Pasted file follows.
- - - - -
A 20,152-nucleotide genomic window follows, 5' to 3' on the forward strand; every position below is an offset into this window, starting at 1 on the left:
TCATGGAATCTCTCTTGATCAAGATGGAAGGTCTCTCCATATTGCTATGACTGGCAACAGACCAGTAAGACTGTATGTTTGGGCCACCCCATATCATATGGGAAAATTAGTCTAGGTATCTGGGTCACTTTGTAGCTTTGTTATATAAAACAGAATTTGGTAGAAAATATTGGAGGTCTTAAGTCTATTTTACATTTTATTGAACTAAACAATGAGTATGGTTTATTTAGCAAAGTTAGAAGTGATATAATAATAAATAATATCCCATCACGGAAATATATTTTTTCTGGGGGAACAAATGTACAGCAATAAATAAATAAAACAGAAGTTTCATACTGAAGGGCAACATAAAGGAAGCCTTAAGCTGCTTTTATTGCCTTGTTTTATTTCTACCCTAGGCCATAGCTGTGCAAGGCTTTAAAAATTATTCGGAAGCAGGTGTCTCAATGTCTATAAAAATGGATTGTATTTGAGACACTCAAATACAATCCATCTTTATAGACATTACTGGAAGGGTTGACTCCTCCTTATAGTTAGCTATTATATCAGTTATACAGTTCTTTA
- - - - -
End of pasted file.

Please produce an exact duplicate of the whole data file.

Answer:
A 20,152-nucleotide genomic window follows, 5' to 3' on the forward strand; every position below is an offset into this window, starting at 1 on the left:
TCATGGAATCTCTCTTGATCAAGATGGAAGGTCTCTCCATATTGCTATGACTGGCAACAGACCAGTAAGACTGTATGTTTGGGCCACCCCATATCATATGGGAAAATTAGTCTAGGTATCTGGGTCACTTTGTAGCTTTGTTATATAAAACAGAATTTGGTAGAAAATATTGGAGGTCTTAAGTCTATTTTACATTTTATTGAACTAAACAATGAGTATGGTTTATTTAGCAAAGTTAGAAGTGATATAATAATAAATAATATCCCATCACGGAAATATATTTTTTCTGGGGGAACAAATGTACAGCAATAAATAAATAAAACAGAAGTTTCATACTGAAGGGCAACATAAAGGAAGCCTTAAGCTGCTTTTATTGCCTTGTTTTATTTCTACCCTAGGCCATAGCTGTGCAAGGCTTTAAAAATTATTCGGAAGCAGGTGTCTCAATGTCTATAAAAATGGATTGTATTTGAGACACTCAAATACAATCCATCTTTATAGACATTACTGGAAGGGTTGACTCCTCCTTATAGTTAGCTATTATATCAGTTATACAGTTCTTTA